I am a fan of both the Dodge/Ram trucks and Jeep vehicles, biggman100. I've lived and breathed "Jeep" since 1964 and written three books on Jeep models that earned Mopar part numbers, so I better be able to answer your reasonable questions!
To begin, the double letter designation is a tradition with Jeep and can be traced to the Model MB WWII Willys and GPW 4x4s. These were followed in 1945 by the postwar Willys "CJ" models, beginning with the rare and earliest CJ-2 and popularized with the CJ-2A. This postwar model strongly resembled and shared components with the MB military models, they rolled down parallel assembly lines for the last few months of the war.
The CJ letters had some significance, as they stood for "Civilian Jeep". This quickly disintegrated into letters like "VJ" for the late-'forties 2WD Jeepster. Aside from post-WWII military models, which were the M38 or MC (similar to the CJ-3A) and M38A1 or MD (prototype for the original CJ-5 and CJ-6), the postwar Jeep vehicles stayed with the double-letter designation, which carried from the Willys-Overland era through the Kaiser/Jeep Corporation era, through the AMC/Jeep Corporation era and into the Chrysler/Jeep Corporation era.
Rather than rehash the list from my head, there is a detailed account of Jeep history and model lineage at this Wikipedia article: http://en.wikipedia.org/wiki/Jeep. Check it out, you'll get both the model breakout and the letter designations in the process.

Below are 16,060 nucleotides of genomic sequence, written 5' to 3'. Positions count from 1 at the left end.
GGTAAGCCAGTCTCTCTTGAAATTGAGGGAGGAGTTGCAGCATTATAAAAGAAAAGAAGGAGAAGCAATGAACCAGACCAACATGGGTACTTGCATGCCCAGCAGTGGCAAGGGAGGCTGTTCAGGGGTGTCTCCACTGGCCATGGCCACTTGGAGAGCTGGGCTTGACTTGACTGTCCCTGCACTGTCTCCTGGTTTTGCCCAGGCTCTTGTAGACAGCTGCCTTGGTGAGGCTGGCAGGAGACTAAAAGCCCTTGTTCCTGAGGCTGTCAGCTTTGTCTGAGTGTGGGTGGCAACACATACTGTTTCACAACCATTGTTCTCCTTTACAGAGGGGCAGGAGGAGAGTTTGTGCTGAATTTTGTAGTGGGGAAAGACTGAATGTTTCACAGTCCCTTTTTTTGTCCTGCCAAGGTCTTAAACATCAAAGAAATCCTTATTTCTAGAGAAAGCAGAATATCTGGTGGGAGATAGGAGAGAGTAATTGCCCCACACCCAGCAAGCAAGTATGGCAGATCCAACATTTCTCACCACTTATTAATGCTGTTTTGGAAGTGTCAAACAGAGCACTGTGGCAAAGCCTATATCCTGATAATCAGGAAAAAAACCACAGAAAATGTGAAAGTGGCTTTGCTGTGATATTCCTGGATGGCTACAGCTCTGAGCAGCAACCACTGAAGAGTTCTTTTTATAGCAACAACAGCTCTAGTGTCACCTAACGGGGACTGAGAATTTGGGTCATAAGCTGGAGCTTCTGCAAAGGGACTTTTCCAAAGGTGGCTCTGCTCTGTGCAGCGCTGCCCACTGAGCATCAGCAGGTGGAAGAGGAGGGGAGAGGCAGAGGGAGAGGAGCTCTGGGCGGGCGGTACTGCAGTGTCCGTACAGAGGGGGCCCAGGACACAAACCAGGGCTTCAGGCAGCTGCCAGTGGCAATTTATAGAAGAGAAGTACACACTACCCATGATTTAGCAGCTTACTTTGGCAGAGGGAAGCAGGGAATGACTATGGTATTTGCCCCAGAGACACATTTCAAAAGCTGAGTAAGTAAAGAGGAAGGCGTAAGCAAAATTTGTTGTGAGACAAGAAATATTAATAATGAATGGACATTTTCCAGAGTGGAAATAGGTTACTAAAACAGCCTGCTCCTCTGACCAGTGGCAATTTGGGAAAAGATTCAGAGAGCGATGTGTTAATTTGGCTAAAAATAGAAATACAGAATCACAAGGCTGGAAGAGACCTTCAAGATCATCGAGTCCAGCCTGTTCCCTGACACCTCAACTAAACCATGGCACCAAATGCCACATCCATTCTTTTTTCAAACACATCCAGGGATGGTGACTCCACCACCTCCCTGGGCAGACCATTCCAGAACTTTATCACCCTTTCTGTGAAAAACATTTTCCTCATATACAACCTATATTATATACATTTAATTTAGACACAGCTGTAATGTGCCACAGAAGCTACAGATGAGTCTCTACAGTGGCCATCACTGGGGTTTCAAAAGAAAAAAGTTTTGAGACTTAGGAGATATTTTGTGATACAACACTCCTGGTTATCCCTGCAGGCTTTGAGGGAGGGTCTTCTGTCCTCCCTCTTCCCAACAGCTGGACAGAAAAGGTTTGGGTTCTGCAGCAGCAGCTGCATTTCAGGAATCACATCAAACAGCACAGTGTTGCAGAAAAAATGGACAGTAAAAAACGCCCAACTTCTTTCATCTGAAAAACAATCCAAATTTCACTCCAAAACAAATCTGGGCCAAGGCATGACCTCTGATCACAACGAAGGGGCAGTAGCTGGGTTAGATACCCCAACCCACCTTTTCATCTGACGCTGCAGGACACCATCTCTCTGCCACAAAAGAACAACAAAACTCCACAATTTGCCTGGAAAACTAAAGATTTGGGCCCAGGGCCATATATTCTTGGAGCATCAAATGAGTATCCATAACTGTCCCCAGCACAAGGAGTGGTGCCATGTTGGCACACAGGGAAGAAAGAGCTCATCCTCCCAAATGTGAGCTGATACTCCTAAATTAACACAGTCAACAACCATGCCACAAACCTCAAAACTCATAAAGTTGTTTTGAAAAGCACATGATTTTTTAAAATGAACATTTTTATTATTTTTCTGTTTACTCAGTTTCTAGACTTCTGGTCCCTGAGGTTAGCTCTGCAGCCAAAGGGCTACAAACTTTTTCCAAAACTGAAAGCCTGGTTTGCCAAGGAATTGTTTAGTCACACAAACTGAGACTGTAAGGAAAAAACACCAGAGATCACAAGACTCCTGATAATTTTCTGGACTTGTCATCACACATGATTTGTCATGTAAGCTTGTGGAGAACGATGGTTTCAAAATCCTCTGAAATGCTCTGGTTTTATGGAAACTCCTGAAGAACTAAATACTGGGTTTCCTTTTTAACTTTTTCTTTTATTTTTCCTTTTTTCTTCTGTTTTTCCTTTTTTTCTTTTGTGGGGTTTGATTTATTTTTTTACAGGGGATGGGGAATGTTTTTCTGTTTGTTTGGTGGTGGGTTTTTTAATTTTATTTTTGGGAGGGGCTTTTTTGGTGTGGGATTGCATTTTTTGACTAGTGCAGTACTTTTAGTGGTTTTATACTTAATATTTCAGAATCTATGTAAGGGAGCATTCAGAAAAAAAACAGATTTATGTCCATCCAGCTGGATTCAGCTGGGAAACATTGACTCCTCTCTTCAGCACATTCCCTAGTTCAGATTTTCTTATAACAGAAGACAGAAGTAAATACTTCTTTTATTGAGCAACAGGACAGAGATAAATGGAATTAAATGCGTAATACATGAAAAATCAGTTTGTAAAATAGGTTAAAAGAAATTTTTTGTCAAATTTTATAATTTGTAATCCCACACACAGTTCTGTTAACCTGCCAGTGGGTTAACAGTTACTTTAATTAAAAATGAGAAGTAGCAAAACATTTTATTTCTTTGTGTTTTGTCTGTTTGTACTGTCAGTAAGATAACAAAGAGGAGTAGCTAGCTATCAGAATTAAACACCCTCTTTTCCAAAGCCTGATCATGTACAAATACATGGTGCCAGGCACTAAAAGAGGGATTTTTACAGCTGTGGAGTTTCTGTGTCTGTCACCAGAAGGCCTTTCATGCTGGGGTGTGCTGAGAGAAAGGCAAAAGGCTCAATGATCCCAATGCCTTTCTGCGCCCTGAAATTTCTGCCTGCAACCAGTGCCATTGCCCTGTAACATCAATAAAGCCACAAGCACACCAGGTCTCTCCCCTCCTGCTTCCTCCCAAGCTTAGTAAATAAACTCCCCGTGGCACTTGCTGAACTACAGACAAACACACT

For the Cliffs Notes version and forum discussions, the CJs are postwar utility 4x4 models built from 1945-86; the YJ Wrangler followed the CJ with a more modern body and some handling features, though still leaf springs, in its 1987-95 form; the TJ Wrangler was the first link-and-coil suspension Jeep utility 4x4 built from 1997-2006, including editions like the Sahara and upgrade chassis Rubicon; the XJ Cherokee is the compact, unit body SUV introduced in 1984 that ran through 2001; the Grand Cherokee is upscale and "bigger" than the XJ, and the Grand Cherokee began with the 1992-98 ZJ, then the 1999-2004 WJ, and so forth.
As you guessed, the letters are the model, not the engine options, trim level or accessory package. Within each model is a trim "package", an approach popularized as far back as the Kaiser era with the J-truck Wagoneer versus Super Wagoneer, the CJ Tuxedo Park, the Renegade, and so forth.
There is also the J-truck based, full size Cherokee, very popular in the 'seventies and 'eighties, now an iconic build-up vehicle today, especially the more common 2-door version. This vehicle should not be confused with the XJ Cherokee. Likewise, the original J-truck (Gladiator ladder frame chassis) Wagoneer, the Super Wagoneer and Grand Wagoneer should not be confused with either the unit body Grand Cherokee nor the XJ Cherokee/Wagoneer model. The XJ Wagoneer quickly lost favor due to the contrast between its compact unit body and the classic full-size Wagoneer. Jeep quickly dropped that nomenclature on the XJ, reverting to strictly the "Cherokee" with various trim levels.
Note: Today, a full-size chassis J-model (the Kaiser or AMC Jeep J-truck pickup or rare, Gladiator-era panel truck, a full-size Wagoneer, Grand Wagoneer or full-size Cherokee) is commonly called an "FSJ" (Full Size Jeep). This is slang and not a factory designation.
I am happy to add more, but this answers your direct questions, biggman100. Within each model designation, there are sometimes significant differences within the components, enough so that for the CJ models, I broke my Jeep CJ Rebuilder's Manuals (Bentley Publishers) into 1946-71 and 1972-86 editions. However, the overall vehicle "letter" groups are significant and do define the vehicle type, chassis, styling, overall design and intended use.